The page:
Las Vegas native Reggie Bullock was good enough as a high school running back for Alabama, LSU, Florida, Florida State, and Oregon to court him. Academics forced Bullock to opt for Arizona Western, where he earned consecutive 1000-yard seasons, earning the 2010 National JUCO Player of The Year Award. Why is Bullock not on most lists as a viable NFL prospect? Read on.
There are a few numbers that explain why Reggie Bullock is under the radar for the 2013 NFL Draft. One of them is 815-10, the number of rushing yards and touchdowns that the East Carolina transfer has during his final two years of college football. The other pair of numbers is 5’9″ and 178 – a height and weight that few NFL running backs have.
Noel Devine anyone?
I want to say “don’t go there,” but it’s not that simple. Bullock is a different kind of back than the West Virginia runner. Yet, it was size concerns that prompted the Senior Bowl coaching staff to exclude Devine from pass protection drills. Bullock’s physical dimensions will also get called into question, especially after he gutted-out a deep thigh bruise during a 2011 contest against Navy that cost him the rest of the season and, due to the freakish nature of the injury, also could have cost him his leg. By the time Bullock was healthy enough to play, the Pirates were content to roll with Vintavious Cooper, a 1000-yard back in his own right.
Bullock won’t be on the radar of many NFL teams because of his dimensions, but a spread-friendly organization would be smart to do its research because unlike Devine, Bullock can pass protect. Unlike Devine, Bullock looks like a true 178 and not the sub-170 Devine was at the Senior Bowl weigh-ins two years ago. And unlike Devine, Bullock is a more refined down hill runner. Danny Woodhead, Dexter McCluster, LaMichael James, Darren Sproles, and LaRod Stephens-Howling are better points of comparison along the spectrum of small, versatile backs.
I think if Bullock earns enough of a chance to demonstrate some of the things in an NFL camp that I’ve seen him do against Louisiana-Lafayette in this year’s New Orleans Bowl, he could surprise. The odds are slimmer for undrafted free agents, which I expect Bullock to be in May, but the right team at the right time could make all the difference. Two skills that Bullock has that could make that difference is his downhill mentality as a runner and his pass protection skills.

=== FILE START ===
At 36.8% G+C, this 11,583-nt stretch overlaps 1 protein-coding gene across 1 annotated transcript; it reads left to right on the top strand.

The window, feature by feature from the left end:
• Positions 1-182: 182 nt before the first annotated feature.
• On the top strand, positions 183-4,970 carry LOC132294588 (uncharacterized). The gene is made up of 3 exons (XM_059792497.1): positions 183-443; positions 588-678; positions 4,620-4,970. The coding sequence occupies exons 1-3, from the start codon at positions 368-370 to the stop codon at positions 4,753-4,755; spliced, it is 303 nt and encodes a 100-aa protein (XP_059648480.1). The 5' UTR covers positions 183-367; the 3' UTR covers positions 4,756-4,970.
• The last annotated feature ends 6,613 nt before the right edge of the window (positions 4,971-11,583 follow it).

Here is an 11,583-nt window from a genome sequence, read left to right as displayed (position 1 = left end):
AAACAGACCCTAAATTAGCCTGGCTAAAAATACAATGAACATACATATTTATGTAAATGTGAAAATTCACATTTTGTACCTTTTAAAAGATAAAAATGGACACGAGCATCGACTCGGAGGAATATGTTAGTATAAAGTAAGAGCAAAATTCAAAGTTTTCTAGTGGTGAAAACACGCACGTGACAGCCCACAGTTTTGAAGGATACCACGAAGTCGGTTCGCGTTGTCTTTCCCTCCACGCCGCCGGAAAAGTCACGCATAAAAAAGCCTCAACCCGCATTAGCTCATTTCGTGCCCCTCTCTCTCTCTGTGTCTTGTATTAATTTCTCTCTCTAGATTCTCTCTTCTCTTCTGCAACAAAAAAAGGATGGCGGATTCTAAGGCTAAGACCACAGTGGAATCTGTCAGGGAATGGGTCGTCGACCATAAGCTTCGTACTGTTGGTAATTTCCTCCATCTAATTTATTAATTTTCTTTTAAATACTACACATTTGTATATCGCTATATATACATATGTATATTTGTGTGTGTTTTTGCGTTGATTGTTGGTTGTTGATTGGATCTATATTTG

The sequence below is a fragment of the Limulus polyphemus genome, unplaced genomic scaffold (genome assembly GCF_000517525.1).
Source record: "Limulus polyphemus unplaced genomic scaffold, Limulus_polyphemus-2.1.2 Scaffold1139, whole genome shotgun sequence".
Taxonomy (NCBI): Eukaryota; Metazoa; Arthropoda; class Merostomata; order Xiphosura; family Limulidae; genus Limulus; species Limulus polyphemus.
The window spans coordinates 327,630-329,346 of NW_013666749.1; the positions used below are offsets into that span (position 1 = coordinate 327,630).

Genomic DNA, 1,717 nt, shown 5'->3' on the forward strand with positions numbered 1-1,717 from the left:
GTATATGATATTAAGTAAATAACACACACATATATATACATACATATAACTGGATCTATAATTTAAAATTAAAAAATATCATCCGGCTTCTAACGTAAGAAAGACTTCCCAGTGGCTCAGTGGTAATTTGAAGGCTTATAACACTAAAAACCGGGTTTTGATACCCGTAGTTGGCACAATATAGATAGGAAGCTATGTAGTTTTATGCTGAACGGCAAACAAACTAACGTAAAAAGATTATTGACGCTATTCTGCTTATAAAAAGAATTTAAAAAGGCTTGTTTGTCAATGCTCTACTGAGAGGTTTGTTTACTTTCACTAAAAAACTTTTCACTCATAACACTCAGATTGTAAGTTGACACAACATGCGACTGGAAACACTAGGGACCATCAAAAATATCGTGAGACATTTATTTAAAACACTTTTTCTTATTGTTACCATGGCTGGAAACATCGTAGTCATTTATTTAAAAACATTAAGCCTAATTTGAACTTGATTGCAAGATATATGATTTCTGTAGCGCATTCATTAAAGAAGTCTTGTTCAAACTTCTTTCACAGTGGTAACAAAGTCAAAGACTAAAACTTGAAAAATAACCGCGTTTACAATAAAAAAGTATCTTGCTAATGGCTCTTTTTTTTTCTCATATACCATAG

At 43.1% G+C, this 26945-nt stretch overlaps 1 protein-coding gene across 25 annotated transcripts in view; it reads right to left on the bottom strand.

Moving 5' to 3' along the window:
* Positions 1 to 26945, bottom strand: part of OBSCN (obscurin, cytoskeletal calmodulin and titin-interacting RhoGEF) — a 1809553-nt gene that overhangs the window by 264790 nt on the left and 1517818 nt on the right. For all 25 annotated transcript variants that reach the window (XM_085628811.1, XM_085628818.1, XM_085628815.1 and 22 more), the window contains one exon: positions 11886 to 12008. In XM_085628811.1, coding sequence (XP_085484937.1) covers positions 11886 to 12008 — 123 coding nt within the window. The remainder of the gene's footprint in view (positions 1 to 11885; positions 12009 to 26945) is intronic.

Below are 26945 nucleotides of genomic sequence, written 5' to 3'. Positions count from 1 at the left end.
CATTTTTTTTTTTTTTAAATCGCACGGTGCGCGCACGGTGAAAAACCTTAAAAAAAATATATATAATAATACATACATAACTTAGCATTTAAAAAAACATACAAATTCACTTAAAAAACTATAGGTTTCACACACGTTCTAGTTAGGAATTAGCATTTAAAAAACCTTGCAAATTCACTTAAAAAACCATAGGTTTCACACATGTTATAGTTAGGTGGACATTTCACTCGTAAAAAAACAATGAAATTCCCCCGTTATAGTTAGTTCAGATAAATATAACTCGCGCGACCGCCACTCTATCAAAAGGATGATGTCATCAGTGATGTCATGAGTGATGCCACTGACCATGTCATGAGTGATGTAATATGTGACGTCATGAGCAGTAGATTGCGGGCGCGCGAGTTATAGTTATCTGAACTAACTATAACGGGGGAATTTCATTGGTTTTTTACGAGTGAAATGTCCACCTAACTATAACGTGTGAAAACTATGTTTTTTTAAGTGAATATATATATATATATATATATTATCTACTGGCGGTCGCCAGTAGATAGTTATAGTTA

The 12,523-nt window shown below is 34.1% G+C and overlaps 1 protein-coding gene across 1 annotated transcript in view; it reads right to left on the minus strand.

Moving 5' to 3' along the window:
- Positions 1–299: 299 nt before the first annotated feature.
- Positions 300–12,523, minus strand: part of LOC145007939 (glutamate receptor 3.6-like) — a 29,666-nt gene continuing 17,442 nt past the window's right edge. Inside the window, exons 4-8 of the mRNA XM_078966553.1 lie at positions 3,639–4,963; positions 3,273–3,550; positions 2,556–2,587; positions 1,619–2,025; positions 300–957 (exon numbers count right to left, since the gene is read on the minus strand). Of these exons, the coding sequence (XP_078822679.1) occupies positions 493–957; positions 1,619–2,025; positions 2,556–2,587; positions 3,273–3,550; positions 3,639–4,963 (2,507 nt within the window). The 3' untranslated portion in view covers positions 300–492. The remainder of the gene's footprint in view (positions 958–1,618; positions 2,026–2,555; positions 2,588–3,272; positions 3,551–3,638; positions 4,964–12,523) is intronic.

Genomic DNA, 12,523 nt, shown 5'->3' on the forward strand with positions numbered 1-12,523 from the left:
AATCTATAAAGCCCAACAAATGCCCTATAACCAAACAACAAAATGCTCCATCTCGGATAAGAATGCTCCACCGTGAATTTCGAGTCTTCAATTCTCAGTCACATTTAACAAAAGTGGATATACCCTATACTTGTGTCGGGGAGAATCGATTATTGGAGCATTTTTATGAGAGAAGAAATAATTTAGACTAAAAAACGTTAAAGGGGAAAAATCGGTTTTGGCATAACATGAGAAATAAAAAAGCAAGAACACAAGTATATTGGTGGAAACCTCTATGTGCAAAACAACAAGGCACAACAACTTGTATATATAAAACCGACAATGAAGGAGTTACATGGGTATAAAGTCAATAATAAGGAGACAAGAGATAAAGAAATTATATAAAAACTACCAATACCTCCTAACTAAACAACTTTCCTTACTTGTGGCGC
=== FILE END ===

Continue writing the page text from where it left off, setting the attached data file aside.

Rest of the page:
Bullock Between the Tackles
Bullock had 17 carries for 104 yards and 2 touchdowns against ULL because he provided the Pirates a spark and the team opted to ride him in this bowl game. One of these plays was a 1st-and-10 run of 13 yards from a 3×1-receiver, 11 personnel shotgun set with 6:05 in the third quarter. The right guard and center double-team the defensive tackle to the inside and the left guard and left tackle double-team the defensive end to open a hole between the two defenders.
Bullock hits the hole with authority. While it’s not as small of a crease as it appears from this angle, the senior running back repeatedly demonstrates skill with pressing lanes and cutting back through smaller openings than backs with a penchant to take runs to the corner store. Bullock’s running indicates to me that he understands why decisive running with good technique is even more important for a back with his size limitations.
Bullock bursts through the crease with authority and beats the edge defender through the hole for a quick six yards. This is expected of a player with Bullock’s physical skills. What’s unexpected is his balance and downhill mentality in the later stages of the run where many smaller backs try to get too cute. Instead, the ECU runner lowers his shoulder into the oncoming safety, bounces off the hit, slows his gait to avoid a head-on collision with the second safety coming from the right, and spins inside the defender with excellent balance for the score. Here’s the frame-by-frame.
Bullock may never turn into a special player, but this is a special run. The ECU runner had his legs cut at the four and he still manages to contort his body into position to reach the end zone despite only having one foot touch the ground after that contact with the second safety and reaching the end zone. Burst, balance, pad level, decisiveness, and agility are valuable traits for one back to have in the NFL. Louisiana-Lafayette may never be mistaken for an NFL team, but this was an NFL-caliber play.
I want to focus on his pass protection, because as a 5-9, 178-pound back he’ll need to show that he can do some of this if he wants a shot as a third down, spread runner in the NFL.